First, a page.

Russia to deport another group of 'illegal' Georgians
(RIA Novosti) - Russia will deport another 119 Georgian citizens, who authorities accuse of illegally residing in the country, the Federal Migration Service said Tuesday.
A total of 180 Georgians were deported in the beginning of October from Russia, following the recent spying row between the ex-Soviet neighbors, reports Trend.
Tensions between Russia and Georgia escalated recently after four Russian officers were charged in Tbilisi with spying. Although the officers were soon released and returned to their homeland, Russia suspended transport and mail links with Georgia. Russia is continuing the evacuation of its citizens from the South Caucasus country.
A Migration Service official said, "We are planning to deport 119 Georgian citizens who resided illegally on Russian territory."
An emergencies ministry spokesman said an Il-62 passenger plane will take the deported Georgians to Tbilisi and bring Russian citizens, who decided to leave Georgia, back to Moscow. A second emergencies ministry plane will fly to Tbilisi on Wednesday.
The Russian Embassy in Georgia has requested permission from the Georgian Foreign Ministry to land the two planes, but still has not received clearance, Valery Vasilyev, the embassy consul said.
The diplomat said 270 Russians were currently on the embassy's evacuation list, where only two diplomats are working after Russia recalled its ambassador to Tbilisi and evacuated the vast majority of its embassy staff and their families.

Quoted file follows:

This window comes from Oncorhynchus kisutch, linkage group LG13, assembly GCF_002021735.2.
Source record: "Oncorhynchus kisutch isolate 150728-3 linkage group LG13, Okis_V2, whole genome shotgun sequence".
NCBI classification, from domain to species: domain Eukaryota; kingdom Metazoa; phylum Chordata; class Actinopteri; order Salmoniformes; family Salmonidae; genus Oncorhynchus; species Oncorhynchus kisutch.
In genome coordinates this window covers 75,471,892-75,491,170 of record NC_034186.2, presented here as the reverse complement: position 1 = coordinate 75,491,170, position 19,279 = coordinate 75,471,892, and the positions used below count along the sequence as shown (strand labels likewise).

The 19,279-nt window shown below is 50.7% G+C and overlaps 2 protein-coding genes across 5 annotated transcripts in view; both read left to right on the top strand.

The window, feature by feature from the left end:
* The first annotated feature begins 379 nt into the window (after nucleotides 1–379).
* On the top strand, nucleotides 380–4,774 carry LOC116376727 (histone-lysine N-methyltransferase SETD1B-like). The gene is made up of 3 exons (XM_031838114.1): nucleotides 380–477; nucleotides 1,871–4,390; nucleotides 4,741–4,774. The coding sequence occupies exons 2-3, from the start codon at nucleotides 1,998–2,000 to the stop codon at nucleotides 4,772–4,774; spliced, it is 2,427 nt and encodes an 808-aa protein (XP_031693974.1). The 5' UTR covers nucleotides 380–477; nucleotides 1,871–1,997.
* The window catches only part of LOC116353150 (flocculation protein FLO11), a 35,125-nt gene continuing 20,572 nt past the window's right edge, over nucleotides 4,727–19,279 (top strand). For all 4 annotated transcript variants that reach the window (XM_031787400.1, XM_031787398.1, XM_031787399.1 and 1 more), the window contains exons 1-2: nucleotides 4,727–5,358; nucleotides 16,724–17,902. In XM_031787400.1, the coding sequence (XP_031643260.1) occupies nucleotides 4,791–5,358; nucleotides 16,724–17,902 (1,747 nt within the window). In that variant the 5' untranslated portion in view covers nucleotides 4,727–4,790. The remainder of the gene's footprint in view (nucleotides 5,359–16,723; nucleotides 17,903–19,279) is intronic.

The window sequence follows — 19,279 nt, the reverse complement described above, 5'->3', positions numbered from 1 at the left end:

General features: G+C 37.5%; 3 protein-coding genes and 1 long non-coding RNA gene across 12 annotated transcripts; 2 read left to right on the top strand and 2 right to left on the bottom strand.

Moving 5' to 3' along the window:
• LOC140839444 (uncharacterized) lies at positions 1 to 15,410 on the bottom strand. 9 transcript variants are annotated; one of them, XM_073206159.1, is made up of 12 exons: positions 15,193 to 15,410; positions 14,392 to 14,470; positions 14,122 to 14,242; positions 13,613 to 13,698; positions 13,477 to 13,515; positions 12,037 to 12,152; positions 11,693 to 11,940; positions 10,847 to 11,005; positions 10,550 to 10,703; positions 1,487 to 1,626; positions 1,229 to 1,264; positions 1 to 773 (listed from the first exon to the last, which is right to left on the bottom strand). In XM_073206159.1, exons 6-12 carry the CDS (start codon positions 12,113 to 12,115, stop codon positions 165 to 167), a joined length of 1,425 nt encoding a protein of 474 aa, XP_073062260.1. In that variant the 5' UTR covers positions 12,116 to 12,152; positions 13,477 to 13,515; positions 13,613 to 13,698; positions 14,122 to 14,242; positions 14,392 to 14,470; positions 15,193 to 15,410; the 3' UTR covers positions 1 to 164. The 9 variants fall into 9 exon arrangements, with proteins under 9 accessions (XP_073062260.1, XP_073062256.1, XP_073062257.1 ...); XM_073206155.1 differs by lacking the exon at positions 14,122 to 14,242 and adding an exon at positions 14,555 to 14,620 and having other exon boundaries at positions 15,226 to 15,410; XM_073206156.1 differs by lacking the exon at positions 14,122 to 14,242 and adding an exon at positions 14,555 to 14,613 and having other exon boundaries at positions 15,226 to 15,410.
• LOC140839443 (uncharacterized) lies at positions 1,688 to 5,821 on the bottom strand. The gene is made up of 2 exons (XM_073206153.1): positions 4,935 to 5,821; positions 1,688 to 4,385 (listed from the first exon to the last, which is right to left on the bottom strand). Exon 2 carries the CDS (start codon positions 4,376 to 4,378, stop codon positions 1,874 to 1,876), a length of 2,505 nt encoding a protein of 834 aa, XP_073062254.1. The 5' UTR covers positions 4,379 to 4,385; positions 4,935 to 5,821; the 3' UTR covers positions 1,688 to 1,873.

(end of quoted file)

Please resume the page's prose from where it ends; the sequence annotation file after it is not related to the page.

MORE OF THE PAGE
Georgian Economy Minister Irakly Chogovadze said the Georgians deported from Russia would find work in their homeland.
"I do not think that we will face problems with the arrival of our citizens from Russia," he said. "Each of them will be able to find a job and be useful in his home country."
About a million Georgians are thought to work in Russia. A deputy speaker of the lower chamber of Russia's parliament has suggested 300,000 of them reside illegally.
Georgian workers send large amounts of money home to their relatives in what is still a relatively poor country. Russia's small and economically-dependent neighbor is widely expected to be hard-hit by the latest measures.